U.S. Senate Republican leader sees budget, debt ceiling deal soon

By Richard Cowan WASHINGTON (Reuters) - U.S. Senate Majority Leader Mitch McConnell said on Tuesday he hoped Congress could reach by the end of the day a two-year agreement on federal spending limits that would also increase the nation's debt ceiling. 'Our hope is to make a deal before the day is over,' McConnell, a Republican, told reporters

Reuters May 22, 2019 02:07:04 IST
U.S. Senate Republican leader sees budget, debt ceiling deal soon

US Senate Republican leader sees budget debt ceiling deal soon

By Richard Cowan

WASHINGTON (Reuters) - U.S. Senate Majority Leader Mitch McConnell said on Tuesday he hoped Congress could reach by the end of the day a two-year agreement on federal spending limits that would also increase the nation's debt ceiling.

"Our hope is to make a deal before the day is over," McConnell, a Republican, told reporters. "The agreement would be a two-year caps deal, which would allow us to go forward with some semblance at least of a regular appropriations process. It would also in all likelihood include the debt ceiling."

The U.S. Treasury later this year is expected to exhaust its statutory borrowing authority amid heavy deficit spending by the federal government. Democrats have been pushing for an increase in the debt ceiling as part of the negotiations on overall spending caps.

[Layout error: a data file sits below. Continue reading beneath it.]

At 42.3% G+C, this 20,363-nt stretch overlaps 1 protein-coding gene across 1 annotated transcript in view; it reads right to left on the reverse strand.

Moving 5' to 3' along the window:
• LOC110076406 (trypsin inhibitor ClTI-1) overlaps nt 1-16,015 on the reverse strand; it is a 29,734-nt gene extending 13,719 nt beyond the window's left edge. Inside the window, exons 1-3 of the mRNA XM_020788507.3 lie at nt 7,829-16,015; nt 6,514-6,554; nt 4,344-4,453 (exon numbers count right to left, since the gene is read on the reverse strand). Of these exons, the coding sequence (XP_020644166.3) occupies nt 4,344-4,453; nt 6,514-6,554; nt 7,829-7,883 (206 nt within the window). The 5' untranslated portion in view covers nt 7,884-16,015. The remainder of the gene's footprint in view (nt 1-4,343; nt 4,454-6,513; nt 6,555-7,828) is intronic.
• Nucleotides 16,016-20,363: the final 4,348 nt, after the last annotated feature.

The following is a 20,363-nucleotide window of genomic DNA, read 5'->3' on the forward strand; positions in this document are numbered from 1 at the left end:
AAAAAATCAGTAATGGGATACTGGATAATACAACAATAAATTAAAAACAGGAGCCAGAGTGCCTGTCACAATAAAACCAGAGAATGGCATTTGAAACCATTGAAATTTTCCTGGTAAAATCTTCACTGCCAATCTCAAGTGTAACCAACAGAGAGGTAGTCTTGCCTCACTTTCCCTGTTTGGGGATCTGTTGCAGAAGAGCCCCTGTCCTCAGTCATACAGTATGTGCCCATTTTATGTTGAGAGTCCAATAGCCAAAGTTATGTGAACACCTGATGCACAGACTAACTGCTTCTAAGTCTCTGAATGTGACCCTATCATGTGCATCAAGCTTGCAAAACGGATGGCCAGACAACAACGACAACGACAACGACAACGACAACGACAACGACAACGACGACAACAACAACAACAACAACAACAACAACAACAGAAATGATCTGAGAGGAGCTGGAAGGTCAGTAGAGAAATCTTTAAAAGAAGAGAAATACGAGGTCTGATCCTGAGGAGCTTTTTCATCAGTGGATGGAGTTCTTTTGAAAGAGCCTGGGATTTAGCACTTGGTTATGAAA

The four top Democrats and Republicans in the House of Representatives and Senate, along with some leading Trump administration officials, met for nearly two hours earlier on Tuesday in House Speaker Nancy Pelosi's office - a far longer meeting than had been anticipated.

After that meeting, Senate Democratic Leader Chuck Schumer told reporters that progress was made but that there were differences to be resolved.

"We have certain domestic needs that are very important to us," Schumer said.

Without a bipartisan deal on new budget caps, military spending would drop to around $576 billion in the fiscal year starting Oct. 1, a $70.8 billion reduction from this year.

Non-defense spending would fall to $543.2 billion, a nearly $53.8 billion cut from this year.

(Reporting Richard Cowan, Amanda Becker and Doina Chiacu; editing by Mohammad Zargham and Jonathan Oatis)

This story has not been edited by Firstpost staff and is generated by auto-feed.

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